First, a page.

Strong and stable Theresa May met with European Commission President, Jean-Claude Juncker, on Saturday 27th April at Downing Street. The Conservative Party leader had intended to show her strong hand that gets the best deal for the UK when it comes to Brexit negotiations. However, it was a meeting that left Mr Juncker to remark afterwards “They are not just on a different planet, they are in a different galaxy”.

German newspaper Frankfurter Allgemeine Zeitung (FAZ) described the meeting which was translated via Twitter in the following points:

  1. May said she wanted to talk about world problems and not just Brexit, it was left to Juncker to propose one subject to discuss.
  2. Theresa May has made clear to the Commission that she fully expects to be re-elected as Prime Minister on June 8th.
  3. It’s thought [in the Commission] that May wants to frustrate the daily business of the remaining EU27 to improve her own negotiating position.
  4. May seemed upset at David Davis for regaling her dinner guests of his European Court of Justice case against her data retention measures – three times.
  5. The EU body were astonished at May’s suggestion that the EU/UK expats issue could be sorted at the EU Council meeting in June.
  6. Juncker objected to this timeframe as being way too optimistic given various complexities such as rights to health care.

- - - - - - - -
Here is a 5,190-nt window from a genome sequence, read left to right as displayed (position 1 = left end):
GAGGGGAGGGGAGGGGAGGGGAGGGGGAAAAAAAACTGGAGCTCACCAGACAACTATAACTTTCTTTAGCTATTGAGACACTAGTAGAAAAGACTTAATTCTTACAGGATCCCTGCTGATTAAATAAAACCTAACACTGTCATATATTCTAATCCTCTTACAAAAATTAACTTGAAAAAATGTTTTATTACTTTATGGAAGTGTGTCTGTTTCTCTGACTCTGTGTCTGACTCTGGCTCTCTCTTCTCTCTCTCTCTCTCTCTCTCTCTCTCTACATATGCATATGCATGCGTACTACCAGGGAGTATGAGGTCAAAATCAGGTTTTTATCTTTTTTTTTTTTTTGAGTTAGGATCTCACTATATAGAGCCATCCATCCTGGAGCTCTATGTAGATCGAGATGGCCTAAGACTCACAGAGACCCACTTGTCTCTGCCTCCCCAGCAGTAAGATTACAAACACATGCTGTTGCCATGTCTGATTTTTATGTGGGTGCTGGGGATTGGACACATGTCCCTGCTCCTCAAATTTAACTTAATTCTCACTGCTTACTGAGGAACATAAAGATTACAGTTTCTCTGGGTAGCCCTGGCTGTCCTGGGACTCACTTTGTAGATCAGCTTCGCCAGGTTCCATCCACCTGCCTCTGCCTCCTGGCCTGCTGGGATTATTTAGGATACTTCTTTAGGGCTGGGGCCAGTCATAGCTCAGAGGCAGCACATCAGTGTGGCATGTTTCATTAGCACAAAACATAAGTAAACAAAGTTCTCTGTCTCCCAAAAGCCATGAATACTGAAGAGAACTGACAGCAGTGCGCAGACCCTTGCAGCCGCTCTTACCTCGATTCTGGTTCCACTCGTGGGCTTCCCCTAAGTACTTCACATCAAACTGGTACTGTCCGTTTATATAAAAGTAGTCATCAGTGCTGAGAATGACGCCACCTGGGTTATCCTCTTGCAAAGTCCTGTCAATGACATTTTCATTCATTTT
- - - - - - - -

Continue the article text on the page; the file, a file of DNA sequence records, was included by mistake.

7. Juncker pulled two piles of paper from his bag – Croatia’s EU entry deal and Canada’s free trade deal. His point was Brexit will be an extremely complex process.
  8. Theresa May wanted to work through the Brexit talks in monthly, 4-day blocks; all confidential until the end of the process.
  9. The Commission said it would be impossible to reconcile this with the need to inform member states and the European Parliament. As such, documents must be published.
  10. The EU representatives felt Theresa May was seeing whole thing through rose-tinted-glasses. “Let us make Brexit a success” she told them.
  11. Juncker countered that Britain will now be a third state, not even (like Turkey) in the customs union: “Brexit cannot be a success”.
  12. May seemed surprised by this, which appeared to the EU delegates that she hadn’t been fully briefed.
  13. She cited her own JHA opt-out negotiations as Home Secretary as a model – a mutually useful agreement meaning lots on paper that meant little in reality.
  14. May’s reference to the JHA (Justice And Home Affairs) opt-out set off alarm bells for the EU side. This was what they had feared.
  15. As Home Secretary, May opted out of EU measures (playing to a UK audience) then opted back in. They fear she (wrongly) thinks she can do same with Brexit.
  16. “The more I hear, the more sceptical I become” said Juncker, only half way through the dinner.
  17. May then insisted to Juncker et al that UK owes the EU no money because there is nothing to that effect in the treaties.
  18. Her guests then informed her that the EU is not a golf club.